Shared interest network
The network for LGBT+ Buddhists, friends and allies
From Pride to Awakening: can you take part in ('gay') Pride as well as Buddhist meditation? In other words: is being queer a road-block on the spiritual journey towards Awakening? Or is it a highway? Or does it not matter?
We are a network of LGBT+ Buddhists, friends and allies, open to all Buddhist traditions. One of our goals is to inform and teach about sexual and gender diversity and the Dharma: from Buddha Shakyamuni, over various teachers and traditions from the past till now.
We also want to connect Buddhist LGBT+ groups/Queer Dharma-groups and teachers (in Europe and beyond) and share initiatives such as queer Dharma meetings, meditations, retreats, book-clubs, articles, videos, etc
Network coordinator: Michael
If you want to share something (a date for an event for example) or join us, please send us an e-mail or join us on FaceBook
NEW: survey on Buddhism, Gender, Sexual Orientation and Gender Identity
We cordially invite you to take part in our survey about Buddhism, Gender, Sexual Orientation and Gender Identity. We also hope you will forward it to your Buddhist friends and ask them to fill it in too. This questionnaire is for all Buddhists, even (maybe especially) if you don’t know much about LGBT+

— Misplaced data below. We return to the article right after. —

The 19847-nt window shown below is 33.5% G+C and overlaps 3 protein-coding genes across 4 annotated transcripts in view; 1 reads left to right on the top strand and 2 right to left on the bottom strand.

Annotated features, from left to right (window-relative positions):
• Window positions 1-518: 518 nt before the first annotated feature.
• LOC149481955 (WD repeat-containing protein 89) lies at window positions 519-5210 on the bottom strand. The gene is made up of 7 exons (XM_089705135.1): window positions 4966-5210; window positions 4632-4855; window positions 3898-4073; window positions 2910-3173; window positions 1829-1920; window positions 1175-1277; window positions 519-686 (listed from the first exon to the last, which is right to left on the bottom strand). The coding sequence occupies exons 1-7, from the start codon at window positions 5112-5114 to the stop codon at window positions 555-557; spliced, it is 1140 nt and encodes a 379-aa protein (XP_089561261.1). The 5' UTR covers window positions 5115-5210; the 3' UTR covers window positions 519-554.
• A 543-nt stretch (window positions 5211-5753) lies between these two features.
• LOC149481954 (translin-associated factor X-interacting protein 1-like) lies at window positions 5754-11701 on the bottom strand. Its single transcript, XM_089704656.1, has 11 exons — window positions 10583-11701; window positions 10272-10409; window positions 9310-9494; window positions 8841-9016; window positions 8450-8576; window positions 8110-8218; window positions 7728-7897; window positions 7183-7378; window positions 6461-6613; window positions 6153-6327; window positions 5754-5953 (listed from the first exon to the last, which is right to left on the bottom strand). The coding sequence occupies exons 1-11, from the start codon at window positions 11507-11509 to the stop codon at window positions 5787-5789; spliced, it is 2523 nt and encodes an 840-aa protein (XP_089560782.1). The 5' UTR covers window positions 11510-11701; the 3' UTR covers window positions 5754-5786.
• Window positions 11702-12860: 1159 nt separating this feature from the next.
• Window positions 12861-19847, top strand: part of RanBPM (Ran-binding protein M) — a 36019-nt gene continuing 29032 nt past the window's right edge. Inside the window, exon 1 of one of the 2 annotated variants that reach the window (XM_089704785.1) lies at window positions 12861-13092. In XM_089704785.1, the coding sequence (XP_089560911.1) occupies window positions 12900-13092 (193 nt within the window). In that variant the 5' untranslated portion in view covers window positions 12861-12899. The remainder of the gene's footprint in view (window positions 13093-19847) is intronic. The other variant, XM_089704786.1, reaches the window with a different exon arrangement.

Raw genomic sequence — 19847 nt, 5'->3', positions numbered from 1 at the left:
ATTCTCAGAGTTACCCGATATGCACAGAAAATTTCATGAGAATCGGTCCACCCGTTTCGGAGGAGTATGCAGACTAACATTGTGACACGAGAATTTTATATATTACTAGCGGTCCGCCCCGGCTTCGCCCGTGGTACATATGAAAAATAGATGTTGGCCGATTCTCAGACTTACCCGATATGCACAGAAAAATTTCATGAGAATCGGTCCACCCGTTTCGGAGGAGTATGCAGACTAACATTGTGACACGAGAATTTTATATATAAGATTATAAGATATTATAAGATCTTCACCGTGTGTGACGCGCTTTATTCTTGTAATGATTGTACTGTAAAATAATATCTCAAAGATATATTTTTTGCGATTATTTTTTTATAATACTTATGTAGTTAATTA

Buddhism on (gay) Conversion Therapy
European Buddhist LGBT+ Event Reports
Buddhist LGBT+ history
Religion and LGBT+
Buddhist LGBT+ Websites
Damma teaching on same-sex marriage (March 2012) by Ajahn Brahm, Abbot of Bodhinyana Monastery, in Serpentine, Western Australia, and Spiritual Director of the Buddhist Society of Western Australia.
This talk - 'Buddhism, Sexuality, And Identity' - was given in 2011 by Munisha at the Manchester Buddhist Centre in the series ‘Buddhism and the Big Questions’.
Munisha has been a member of the Triratna Buddhist Order since 2003.
In this video (published Jan 2015), Bhutanese lama Dzongsar Khyentse Rinpoche enjoins the audience to foster respect for LGBTi people. “Your sexual orientation has got nothing to do with understanding or not understanding the truth,” says Rinpoche, "If your meditation is not making you see the truth, you are basically rotting your butt."
Zen priest Jana Drakka reads Thich Nhat Hanh's poem "Call Me By My True Names."